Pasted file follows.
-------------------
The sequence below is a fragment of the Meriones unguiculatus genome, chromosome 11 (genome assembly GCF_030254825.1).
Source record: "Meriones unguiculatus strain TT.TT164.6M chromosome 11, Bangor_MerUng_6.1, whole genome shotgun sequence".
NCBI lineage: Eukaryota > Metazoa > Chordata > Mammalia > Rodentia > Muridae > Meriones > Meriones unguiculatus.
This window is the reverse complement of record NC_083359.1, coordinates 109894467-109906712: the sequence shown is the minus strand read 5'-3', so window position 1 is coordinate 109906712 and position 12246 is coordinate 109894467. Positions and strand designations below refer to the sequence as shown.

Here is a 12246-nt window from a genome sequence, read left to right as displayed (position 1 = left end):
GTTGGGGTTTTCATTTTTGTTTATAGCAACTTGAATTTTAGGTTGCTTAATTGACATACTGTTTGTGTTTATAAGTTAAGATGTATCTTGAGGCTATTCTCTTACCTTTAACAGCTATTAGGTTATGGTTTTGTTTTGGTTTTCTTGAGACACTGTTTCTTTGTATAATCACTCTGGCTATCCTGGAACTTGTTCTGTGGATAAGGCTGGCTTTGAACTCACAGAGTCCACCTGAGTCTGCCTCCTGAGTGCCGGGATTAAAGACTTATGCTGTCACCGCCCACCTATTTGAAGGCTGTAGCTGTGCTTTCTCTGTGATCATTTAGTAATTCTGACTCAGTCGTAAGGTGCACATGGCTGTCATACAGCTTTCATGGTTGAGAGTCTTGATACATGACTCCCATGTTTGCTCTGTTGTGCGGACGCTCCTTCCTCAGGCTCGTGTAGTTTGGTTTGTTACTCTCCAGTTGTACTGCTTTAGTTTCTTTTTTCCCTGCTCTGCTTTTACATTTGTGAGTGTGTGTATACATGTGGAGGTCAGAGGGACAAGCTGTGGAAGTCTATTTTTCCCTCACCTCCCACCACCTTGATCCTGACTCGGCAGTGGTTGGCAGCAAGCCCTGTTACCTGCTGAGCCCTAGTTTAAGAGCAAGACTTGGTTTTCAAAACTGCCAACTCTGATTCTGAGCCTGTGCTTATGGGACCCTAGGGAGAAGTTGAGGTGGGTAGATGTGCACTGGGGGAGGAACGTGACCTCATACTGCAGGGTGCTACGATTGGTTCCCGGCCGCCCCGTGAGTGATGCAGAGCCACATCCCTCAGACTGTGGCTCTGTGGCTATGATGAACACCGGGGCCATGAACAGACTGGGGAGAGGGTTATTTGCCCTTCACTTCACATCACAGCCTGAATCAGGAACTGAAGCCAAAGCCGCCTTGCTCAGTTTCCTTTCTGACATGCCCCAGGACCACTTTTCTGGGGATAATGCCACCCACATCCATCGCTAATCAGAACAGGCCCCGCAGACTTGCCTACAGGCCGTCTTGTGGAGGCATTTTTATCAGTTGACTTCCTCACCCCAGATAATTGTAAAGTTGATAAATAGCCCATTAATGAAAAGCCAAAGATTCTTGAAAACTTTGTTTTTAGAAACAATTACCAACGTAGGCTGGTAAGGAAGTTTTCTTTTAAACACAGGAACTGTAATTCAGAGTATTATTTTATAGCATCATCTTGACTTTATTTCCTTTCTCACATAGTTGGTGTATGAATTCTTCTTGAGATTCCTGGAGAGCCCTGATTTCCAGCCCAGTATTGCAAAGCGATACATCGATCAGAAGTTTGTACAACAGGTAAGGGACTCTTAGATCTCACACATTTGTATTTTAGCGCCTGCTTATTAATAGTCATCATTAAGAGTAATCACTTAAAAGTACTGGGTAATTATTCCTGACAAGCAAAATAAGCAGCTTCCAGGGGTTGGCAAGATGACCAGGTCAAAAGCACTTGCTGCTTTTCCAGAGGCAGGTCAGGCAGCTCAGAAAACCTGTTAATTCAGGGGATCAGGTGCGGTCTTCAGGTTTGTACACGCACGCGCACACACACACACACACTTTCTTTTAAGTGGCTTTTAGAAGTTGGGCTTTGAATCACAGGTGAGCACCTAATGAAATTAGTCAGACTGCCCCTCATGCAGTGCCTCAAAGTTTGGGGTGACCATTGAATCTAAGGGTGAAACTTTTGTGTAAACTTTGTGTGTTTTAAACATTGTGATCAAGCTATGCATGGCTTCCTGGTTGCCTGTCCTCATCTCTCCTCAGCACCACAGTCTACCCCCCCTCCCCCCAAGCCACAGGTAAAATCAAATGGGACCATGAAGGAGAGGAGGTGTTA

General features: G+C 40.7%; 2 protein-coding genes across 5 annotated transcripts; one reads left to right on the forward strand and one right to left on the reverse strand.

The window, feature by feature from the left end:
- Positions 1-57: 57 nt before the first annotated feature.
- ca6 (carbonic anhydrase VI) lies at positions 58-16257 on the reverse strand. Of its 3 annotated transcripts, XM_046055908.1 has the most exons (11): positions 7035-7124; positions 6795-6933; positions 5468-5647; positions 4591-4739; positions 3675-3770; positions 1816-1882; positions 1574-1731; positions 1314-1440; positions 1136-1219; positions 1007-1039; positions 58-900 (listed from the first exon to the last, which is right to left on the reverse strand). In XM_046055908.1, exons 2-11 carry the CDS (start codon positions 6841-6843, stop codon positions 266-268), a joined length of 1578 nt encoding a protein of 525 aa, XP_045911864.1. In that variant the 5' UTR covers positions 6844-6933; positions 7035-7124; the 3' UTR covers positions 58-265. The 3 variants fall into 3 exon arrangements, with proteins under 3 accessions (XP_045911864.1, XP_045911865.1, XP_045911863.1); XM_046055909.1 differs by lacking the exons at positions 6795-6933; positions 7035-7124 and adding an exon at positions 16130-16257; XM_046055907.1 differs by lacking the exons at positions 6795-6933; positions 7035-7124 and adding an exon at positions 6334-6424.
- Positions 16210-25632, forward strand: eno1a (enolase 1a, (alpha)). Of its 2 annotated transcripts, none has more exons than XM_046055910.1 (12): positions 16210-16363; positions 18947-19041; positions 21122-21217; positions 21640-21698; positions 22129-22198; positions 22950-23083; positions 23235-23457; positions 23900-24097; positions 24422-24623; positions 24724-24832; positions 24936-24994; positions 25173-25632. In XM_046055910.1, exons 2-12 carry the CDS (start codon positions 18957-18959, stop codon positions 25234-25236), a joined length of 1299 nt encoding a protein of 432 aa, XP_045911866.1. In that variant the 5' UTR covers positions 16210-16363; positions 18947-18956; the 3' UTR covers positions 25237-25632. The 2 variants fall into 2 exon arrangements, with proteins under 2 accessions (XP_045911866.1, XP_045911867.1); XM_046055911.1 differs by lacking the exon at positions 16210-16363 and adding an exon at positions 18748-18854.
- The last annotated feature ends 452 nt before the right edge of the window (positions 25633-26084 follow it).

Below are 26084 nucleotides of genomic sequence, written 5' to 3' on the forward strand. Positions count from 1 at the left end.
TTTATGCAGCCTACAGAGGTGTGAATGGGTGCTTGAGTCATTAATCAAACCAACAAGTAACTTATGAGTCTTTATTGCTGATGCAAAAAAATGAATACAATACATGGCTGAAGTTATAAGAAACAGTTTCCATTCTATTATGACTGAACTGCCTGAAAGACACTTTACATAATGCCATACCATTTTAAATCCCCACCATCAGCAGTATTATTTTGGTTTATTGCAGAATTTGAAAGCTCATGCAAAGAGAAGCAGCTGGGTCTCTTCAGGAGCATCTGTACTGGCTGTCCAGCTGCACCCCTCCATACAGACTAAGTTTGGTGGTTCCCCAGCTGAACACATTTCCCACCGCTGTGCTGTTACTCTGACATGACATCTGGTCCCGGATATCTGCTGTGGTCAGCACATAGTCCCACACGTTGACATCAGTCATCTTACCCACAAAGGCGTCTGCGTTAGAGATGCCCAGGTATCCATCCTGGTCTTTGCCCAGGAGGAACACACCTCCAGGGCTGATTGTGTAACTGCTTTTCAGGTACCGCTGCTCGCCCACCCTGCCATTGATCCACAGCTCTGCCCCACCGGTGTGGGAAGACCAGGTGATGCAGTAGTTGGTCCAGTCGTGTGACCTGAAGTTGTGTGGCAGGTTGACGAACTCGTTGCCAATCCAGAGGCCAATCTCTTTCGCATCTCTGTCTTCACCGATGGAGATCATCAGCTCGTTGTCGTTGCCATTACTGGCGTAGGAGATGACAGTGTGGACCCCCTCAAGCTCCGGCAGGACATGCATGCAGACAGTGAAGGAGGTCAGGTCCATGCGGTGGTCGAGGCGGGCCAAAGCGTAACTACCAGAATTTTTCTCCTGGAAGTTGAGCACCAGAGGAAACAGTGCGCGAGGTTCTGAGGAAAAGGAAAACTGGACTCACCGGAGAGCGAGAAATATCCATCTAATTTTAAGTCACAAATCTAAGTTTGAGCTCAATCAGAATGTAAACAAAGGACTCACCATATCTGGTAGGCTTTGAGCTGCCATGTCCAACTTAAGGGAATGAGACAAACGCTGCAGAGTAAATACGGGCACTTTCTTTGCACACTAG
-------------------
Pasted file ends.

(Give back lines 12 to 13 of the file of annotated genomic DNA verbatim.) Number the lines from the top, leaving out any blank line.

- The last annotated feature ends 452 nt before the right edge of the window (positions 25633-26084 follow it).

Below are 26084 nucleotides of genomic sequence, written 5' to 3' on the forward strand. Positions count from 1 at the left end.